Large scale screening efforts, whether based on drug libraries, RNAi or CRISPR, have become very common in modern biological research. The microscopy images from these screens contain much more information than what is used in the original analysis and therefore represent a rich resource for data re-use, especially considering the large resource costs involved in performing the initial screening.
In particular, such screen data can contain information on phenotypes that were previously not of interest and therefore not analysed or detected. To extract this new phenotypic information however requires re-analysing the very large sets of images gathered in the original screen. Performing the typical image analysis pipeline to segment and extract features from objects in the images on the scale of genome-wide screens requires use of a high-performance computing infrastructure.
This EOSC-Life pilot project demonstrated the use of such an infrastructure to run new image analysis via the cloud on publicly available image data sets from genome wide screens. As an example case, this project investigated the biology of the nucleolus, a small membrane-less organelle found within the nucleus of the cell. The process by which nucleoli structure is established and maintained is yet poorly understood, although phase separation has been hypothesized to play a key role.
Analysing existing screening data for gene perturbations that affect nucleoli numbers and structure can provide insight into how phase separation impacts nucleoli structure and which proteins play a key role in controlling the process.
Rather than performing new experiments, this pilot project reused the wealth of image data provided by already published image-based RNAi screens, which are publicly available in the IDR, and protein data form the Human Protein Atlas. Integrative analysis of multiple image datasets takes advantage of complementary information provided by the use of different assays and reporters in different systems. Major obstacles to the reuse and analysis of genome-scale image datasets are the complexity and the size of the data, which preclude easy network transfer and require a high-performance computing infrastructure to process in a reasonable amount of time.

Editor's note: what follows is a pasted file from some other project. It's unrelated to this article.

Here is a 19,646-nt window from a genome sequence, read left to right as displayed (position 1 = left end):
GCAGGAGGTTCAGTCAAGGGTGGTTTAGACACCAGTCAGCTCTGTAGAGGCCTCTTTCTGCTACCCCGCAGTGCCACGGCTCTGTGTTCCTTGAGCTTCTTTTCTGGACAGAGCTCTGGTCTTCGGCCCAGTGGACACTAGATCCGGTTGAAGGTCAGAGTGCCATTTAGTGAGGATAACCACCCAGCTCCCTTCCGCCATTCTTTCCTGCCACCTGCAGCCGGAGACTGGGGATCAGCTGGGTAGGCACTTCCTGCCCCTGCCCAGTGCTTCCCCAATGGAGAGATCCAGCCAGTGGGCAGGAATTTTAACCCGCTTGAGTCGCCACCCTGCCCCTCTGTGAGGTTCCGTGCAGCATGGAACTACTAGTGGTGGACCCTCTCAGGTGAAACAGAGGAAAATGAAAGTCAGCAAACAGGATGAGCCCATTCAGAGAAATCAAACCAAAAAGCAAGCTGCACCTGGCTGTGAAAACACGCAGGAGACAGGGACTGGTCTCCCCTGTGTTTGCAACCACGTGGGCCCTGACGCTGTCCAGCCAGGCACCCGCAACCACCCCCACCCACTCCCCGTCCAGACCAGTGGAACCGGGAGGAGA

The pilot project of Demonstrator 6 connected the public data resources, such as the IDR, with Galaxy, and brought popular image analysis tools of the CellProfiler suite into Galaxy to allow for collection and analysis of data in the cloud.
This project demonstrates how data re-use can substitute for new data generation and establishes a re-usable workflow.
Training on how to run the workflow in Galaxy – https://training.galaxyproject.org/training-material/topics/imaging/tutorials/tutorial-CP/tutorial.html
EMBL HD (Beatriz Serrano-Solano / University of Freiburg (former EMBL), Jean-Karim Hériché, Yi Sun)
Sci Life Lab
University of Dundee (Jean-Marie Burel)
The close feedback loop was very helpful, particularly sharing an office with some EOSC-Life technical experts! It was very helpful to have hackathons and various other face to face events. We wouldn’t have access to the cloud resources if it weren’t for EOSC-Life, so that added value to this project. Connecting Galaxy to the imaging community was important in both directions, both new tools and useful imaging data being made available to people who might need it.
– Beatriz Serrano